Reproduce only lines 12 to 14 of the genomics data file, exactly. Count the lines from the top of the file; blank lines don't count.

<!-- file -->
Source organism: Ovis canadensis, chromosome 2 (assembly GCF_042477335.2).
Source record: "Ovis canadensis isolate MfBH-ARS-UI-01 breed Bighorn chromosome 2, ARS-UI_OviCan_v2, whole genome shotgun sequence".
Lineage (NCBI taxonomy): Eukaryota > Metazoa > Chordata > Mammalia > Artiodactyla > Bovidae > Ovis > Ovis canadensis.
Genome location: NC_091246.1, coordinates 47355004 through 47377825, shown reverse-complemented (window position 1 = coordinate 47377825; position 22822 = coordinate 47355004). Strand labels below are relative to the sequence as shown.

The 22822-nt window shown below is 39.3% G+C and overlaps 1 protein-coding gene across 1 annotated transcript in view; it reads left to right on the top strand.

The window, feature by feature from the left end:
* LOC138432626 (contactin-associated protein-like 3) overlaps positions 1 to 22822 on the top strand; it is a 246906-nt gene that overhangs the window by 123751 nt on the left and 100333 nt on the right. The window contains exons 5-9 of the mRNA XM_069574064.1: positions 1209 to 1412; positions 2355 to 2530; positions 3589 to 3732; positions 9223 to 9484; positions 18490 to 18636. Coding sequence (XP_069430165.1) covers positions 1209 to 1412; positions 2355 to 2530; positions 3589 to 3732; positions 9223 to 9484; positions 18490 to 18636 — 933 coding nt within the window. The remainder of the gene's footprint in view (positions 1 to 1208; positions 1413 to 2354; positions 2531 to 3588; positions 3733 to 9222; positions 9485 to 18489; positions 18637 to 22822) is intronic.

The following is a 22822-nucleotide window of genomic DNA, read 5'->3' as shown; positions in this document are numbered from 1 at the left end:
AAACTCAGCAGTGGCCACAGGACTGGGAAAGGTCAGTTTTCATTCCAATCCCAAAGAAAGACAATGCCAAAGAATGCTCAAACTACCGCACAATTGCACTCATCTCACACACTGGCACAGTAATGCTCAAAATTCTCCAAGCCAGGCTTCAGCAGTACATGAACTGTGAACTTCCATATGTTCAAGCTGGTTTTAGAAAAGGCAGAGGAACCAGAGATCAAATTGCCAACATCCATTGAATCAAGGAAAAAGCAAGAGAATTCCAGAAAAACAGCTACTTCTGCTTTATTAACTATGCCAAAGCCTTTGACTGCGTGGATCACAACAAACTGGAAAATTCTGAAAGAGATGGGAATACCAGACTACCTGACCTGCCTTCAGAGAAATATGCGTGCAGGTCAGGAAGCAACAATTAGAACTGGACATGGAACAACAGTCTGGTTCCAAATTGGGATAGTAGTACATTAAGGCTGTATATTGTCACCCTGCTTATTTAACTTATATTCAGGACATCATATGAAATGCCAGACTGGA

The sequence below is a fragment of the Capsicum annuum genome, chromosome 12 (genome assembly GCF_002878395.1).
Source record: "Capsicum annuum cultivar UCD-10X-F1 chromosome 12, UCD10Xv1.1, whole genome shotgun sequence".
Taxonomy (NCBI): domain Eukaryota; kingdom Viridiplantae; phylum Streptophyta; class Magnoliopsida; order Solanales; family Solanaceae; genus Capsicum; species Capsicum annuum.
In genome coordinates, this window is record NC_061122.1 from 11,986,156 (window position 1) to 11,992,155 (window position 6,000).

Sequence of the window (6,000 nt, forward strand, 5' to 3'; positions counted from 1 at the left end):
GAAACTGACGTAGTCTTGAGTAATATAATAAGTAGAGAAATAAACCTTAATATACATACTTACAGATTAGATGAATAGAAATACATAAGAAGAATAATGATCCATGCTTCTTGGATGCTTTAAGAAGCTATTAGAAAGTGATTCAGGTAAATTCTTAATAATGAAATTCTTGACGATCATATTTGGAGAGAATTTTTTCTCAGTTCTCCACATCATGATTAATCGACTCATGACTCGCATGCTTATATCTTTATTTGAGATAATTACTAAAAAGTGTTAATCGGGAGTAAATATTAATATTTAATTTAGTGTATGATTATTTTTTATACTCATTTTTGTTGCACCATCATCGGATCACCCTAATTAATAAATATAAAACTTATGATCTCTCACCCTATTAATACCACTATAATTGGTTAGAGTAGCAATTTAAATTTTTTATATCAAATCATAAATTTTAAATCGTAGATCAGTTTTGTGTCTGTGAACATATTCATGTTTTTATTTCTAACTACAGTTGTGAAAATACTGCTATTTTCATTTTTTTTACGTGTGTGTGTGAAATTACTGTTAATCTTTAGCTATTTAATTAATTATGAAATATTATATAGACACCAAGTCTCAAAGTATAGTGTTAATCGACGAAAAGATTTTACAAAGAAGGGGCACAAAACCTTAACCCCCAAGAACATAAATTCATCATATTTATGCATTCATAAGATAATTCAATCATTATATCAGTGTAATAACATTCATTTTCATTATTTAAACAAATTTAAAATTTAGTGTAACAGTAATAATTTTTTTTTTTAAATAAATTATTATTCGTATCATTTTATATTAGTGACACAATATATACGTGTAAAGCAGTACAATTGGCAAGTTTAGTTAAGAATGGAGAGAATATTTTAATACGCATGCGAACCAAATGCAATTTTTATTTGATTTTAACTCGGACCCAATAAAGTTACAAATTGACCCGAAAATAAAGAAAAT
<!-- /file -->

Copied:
Taxonomy (NCBI): domain Eukaryota; kingdom Viridiplantae; phylum Streptophyta; class Magnoliopsida; order Solanales; family Solanaceae; genus Capsicum; species Capsicum annuum.
In genome coordinates, this window is record NC_061122.1 from 11,986,156 (window position 1) to 11,992,155 (window position 6,000).

Sequence of the window (6,000 nt, forward strand, 5' to 3'; positions counted from 1 at the left end):